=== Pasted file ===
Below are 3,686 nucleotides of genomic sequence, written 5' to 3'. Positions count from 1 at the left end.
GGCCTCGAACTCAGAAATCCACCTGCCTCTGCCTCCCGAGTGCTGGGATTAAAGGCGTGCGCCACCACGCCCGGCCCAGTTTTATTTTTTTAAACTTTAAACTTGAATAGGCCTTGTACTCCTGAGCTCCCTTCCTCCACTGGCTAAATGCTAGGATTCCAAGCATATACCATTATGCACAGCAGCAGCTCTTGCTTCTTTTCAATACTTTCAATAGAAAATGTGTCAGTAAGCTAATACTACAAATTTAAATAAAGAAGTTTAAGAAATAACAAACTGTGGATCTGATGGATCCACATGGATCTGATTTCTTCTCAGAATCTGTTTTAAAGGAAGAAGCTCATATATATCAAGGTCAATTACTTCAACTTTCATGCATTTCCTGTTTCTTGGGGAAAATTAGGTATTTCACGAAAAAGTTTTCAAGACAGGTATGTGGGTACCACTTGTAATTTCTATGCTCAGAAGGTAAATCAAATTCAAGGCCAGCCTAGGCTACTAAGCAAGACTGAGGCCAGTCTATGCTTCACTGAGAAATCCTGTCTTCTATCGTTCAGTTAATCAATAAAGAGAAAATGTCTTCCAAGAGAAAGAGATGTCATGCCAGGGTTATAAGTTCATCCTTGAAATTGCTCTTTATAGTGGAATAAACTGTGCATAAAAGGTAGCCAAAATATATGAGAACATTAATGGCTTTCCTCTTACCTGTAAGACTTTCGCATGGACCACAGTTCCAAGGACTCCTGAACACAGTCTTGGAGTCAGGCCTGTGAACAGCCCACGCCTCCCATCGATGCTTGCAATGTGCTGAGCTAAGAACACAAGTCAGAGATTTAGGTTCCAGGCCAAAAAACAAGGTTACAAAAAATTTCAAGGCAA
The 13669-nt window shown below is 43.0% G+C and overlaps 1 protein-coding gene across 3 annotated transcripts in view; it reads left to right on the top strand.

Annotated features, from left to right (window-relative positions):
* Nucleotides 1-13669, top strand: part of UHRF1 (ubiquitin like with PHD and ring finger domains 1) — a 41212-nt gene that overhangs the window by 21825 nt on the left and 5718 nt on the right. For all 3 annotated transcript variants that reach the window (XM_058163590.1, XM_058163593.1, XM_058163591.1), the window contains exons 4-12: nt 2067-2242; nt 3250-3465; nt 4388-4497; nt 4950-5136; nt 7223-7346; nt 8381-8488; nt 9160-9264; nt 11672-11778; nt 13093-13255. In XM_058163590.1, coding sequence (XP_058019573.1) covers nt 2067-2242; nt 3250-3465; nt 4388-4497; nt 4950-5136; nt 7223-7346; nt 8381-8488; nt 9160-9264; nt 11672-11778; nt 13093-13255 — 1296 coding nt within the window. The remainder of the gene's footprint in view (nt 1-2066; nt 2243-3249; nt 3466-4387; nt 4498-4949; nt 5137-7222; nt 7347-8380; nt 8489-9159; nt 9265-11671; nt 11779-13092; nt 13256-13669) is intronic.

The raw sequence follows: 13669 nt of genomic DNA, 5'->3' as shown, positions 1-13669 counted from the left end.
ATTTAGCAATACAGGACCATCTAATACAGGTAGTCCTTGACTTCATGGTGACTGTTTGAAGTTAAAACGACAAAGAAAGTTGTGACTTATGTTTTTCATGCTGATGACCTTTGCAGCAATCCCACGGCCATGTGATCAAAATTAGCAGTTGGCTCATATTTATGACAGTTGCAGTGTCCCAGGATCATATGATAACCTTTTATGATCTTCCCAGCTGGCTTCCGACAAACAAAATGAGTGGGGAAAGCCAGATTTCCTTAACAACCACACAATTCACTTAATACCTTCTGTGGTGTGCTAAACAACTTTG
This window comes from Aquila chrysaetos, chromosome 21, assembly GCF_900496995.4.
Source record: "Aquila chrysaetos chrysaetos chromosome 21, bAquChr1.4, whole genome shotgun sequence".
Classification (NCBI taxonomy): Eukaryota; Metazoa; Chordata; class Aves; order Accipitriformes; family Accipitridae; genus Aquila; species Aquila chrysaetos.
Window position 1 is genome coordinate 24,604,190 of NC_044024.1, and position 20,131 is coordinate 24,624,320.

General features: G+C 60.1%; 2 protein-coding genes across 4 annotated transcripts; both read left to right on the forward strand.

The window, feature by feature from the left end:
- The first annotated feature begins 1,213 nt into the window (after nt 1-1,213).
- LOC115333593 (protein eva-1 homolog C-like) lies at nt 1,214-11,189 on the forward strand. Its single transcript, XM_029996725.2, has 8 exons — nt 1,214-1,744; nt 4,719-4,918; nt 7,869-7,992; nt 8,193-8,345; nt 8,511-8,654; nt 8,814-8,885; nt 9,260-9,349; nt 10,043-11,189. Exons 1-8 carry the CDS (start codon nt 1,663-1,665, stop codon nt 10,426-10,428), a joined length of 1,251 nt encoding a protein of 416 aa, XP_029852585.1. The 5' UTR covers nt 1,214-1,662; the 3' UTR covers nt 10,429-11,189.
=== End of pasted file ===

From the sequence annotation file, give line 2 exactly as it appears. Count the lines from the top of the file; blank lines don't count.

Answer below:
GGCCTCGAACTCAGAAATCCACCTGCCTCTGCCTCCCGAGTGCTGGGATTAAAGGCGTGCGCCACCACGCCCGGCCCAGTTTTATTTTTTTAAACTTTAAACTTGAATAGGCCTTGTACTCCTGAGCTCCCTTCCTCCACTGGCTAAATGCTAGGATTCCAAGCATATACCATTATGCACAGCAGCAGCTCTTGCTTCTTTTCAATACTTTCAATAGAAAATGTGTCAGTAAGCTAATACTACAAATTTAAATAAAGAAGTTTAAGAAATAACAAACTGTGGATCTGATGGATCCACATGGATCTGATTTCTTCTCAGAATCTGTTTTAAAGGAAGAAGCTCATATATATCAAGGTCAATTACTTCAACTTTCATGCATTTCCTGTTTCTTGGGGAAAATTAGGTATTTCACGAAAAAGTTTTCAAGACAGGTATGTGGGTACCACTTGTAATTTCTATGCTCAGAAGGTAAATCAAATTCAAGGCCAGCCTAGGCTACTAAGCAAGACTGAGGCCAGTCTATGCTTCACTGAGAAATCCTGTCTTCTATCGTTCAGTTAATCAATAAAGAGAAAATGTCTTCCAAGAGAAAGAGATGTCATGCCAGGGTTATAAGTTCATCCTTGAAATTGCTCTTTATAGTGGAATAAACTGTGCATAAAAGGTAGCCAAAATATATGAGAACATTAATGGCTTTCCTCTTACCTGTAAGACTTTCGCATGGACCACAGTTCCAAGGACTCCTGAACACAGTCTTGGAGTCAGGCCTGTGAACAGCCCACGCCTCCCATCGATGCTTGCAATGTGCTGAGCTAAGAACACAAGTCAGAGATTTAGGTTCCAGGCCAAAAAACAAGGTTACAAAAAATTTCAAGGCAA